Golden Eagle

Maine Golden Eagle Study

Learn how you can help document golden eagle presence, habitat use, and movements in Maine through community science!

Golden Eagle Study

Photo by Walter Spofford

Photo by Mike Lanzone

Photo by Dave Brandes


In Maine, golden eagles have been listed as endangered within the Maine Endangered Species Act since 1986 and a Species of Greatest Conservation Need within the Maine Wildlife Action Plan (SGCN Priority 2). The last record of golden eagles nesting in Maine was in 1997 at a cliff nest that had persisted for at least 70 years. Maine's last nesting pair failed to hatch eggs every year between 1985 and 1997. A fledgling golden eagle has not been photographed in Maine since this 1960 image. Golden eagles were documented at this site since 1736. Native Americans of the Abenaki Nation named another location in northern Maine for the historic presence of golden eagles: a sketch there in 1689 may be one of the earliest nesting records in North America.

Maine serves as both a migratory corridor and a host of nonmigratory resident goldens. Further, eagles tracked with GPS telemetry have been noted near eyries (nest sites) during summer, suggesting that these locations have the potential to host breeding eagles in the future. However, the extent of use throughout the year remains largely unknown.

More broadly, goldens live in all continents of the northern hemisphere and are of conservation concern in North America as populations are at best stable and may be declining or being held beneath carrying capacity. The eastern population is genetically distinct and is of concern throughout its range due to its small size, vulnerability to human threats, and considerable knowledge gaps. This population is listed as vulnerable or endangered in several states and provinces. Although once breeding throughout the northeastern US, the current population now only breeds in Quebec, Labrador, and Ontario. Historically, little has been known regarding the size, density, habitat use, and distribution of the golden eagle population in eastern North America.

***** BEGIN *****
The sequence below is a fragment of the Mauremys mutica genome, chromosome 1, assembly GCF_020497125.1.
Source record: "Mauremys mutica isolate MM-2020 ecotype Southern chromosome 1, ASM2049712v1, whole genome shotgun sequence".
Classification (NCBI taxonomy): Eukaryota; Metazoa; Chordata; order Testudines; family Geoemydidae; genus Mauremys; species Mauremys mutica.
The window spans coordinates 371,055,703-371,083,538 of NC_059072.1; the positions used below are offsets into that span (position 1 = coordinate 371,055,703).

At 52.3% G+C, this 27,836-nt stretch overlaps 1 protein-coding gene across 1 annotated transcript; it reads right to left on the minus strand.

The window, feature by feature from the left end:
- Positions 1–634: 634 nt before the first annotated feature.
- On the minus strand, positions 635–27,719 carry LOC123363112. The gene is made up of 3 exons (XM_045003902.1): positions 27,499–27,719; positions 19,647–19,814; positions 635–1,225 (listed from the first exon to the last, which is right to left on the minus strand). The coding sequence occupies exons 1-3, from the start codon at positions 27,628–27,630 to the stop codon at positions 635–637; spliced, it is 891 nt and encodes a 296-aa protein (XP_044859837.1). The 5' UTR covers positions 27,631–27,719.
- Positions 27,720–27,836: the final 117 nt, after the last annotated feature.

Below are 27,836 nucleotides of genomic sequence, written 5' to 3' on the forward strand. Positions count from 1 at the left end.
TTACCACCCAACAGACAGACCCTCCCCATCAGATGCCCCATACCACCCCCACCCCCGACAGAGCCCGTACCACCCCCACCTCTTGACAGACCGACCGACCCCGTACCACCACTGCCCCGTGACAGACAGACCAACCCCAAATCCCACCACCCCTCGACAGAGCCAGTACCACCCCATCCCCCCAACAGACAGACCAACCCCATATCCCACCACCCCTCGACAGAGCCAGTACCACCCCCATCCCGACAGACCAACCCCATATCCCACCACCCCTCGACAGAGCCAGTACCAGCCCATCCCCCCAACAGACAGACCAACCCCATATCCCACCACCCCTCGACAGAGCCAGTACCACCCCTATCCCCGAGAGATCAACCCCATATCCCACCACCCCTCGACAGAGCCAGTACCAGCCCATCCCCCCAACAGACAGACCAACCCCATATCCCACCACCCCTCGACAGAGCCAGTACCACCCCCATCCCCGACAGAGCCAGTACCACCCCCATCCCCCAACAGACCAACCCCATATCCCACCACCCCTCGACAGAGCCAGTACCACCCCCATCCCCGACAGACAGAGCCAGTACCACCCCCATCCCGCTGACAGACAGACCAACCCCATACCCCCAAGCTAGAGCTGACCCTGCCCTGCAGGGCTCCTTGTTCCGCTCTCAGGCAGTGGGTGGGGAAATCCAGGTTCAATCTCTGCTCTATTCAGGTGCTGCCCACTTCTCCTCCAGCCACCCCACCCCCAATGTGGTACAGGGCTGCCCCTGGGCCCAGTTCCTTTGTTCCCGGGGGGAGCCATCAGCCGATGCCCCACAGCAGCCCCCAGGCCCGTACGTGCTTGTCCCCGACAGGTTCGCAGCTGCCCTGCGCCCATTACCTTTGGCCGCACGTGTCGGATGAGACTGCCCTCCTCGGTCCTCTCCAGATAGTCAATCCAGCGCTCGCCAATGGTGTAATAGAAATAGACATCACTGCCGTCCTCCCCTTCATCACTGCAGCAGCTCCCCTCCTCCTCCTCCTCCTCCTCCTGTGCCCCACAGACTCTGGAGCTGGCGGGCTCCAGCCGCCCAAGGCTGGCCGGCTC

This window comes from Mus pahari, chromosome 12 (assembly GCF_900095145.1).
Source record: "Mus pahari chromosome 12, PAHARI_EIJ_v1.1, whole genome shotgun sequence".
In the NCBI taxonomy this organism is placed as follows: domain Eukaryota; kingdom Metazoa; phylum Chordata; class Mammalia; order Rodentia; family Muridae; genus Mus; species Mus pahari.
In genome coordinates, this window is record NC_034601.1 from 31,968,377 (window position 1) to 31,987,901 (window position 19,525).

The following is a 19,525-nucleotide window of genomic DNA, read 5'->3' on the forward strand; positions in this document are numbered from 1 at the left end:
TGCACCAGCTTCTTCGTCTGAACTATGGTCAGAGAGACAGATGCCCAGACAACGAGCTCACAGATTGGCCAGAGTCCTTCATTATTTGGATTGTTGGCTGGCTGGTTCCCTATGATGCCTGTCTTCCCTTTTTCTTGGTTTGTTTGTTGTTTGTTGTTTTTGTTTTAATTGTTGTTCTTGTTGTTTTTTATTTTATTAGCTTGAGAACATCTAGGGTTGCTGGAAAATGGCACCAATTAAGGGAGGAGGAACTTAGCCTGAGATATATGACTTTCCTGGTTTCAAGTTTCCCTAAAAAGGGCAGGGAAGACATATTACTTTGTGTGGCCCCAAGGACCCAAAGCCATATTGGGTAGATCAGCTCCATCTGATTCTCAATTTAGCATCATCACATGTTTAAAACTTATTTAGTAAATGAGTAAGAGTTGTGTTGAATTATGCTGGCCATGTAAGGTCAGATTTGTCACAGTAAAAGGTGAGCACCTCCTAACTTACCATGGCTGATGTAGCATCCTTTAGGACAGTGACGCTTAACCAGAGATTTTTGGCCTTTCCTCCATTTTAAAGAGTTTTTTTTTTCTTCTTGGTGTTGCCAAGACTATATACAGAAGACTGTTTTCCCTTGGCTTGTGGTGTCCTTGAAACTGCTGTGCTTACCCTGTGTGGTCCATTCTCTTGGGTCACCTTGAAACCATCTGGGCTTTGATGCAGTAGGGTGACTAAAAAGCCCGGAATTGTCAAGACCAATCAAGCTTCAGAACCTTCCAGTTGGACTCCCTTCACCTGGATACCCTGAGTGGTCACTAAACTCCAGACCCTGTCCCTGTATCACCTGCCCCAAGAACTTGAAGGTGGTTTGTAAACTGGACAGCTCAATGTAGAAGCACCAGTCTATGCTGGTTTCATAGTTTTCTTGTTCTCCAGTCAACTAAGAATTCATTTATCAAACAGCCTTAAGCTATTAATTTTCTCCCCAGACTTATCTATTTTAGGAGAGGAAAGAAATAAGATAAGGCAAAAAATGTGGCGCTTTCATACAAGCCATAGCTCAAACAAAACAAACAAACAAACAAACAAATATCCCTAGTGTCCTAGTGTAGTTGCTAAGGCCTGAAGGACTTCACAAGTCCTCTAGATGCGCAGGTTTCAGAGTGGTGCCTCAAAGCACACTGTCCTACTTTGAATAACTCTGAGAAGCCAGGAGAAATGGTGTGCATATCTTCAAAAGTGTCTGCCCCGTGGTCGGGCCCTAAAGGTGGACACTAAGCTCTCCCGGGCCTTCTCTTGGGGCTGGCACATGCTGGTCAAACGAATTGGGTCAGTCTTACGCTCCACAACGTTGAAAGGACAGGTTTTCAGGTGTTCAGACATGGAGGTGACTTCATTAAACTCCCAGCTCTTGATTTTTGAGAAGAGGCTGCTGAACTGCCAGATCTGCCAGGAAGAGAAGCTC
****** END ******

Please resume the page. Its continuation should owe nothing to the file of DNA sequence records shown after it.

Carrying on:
Maine actively engages in the Eastern Golden Eagle Working Group (EGEWG), which is dedicated to identifying, prioritizing, coordinating collaborative and independent research and management efforts for the conservation of eastern Golden Eagles. The group focuses on international, regional, and local conservation needs to protect the breeding, migratory, and wintering grounds of the golden eagle population in eastern North America. Their mission is to raise awareness about golden eagles and develop effective conservation strategies.  

As part of this commitment, the EGEWG developed a comprehensive conservation plan, outlining objectives for the species. Maine has taken proactive steps by initiating a study aligned with these objectives. The Maine Golden Eagle Study aims to increase awareness of golden eagles in the state, increase participation in conservation efforts, and address knowledge gaps to inform management actions. The focus of this study is the use of trail cameras to detect the presence of golden eagles, but there are several ways for birders, hunters, landowners, trappers, and wildlife enthusiasts to participate. Learn more at Maine Golden Eagle Study.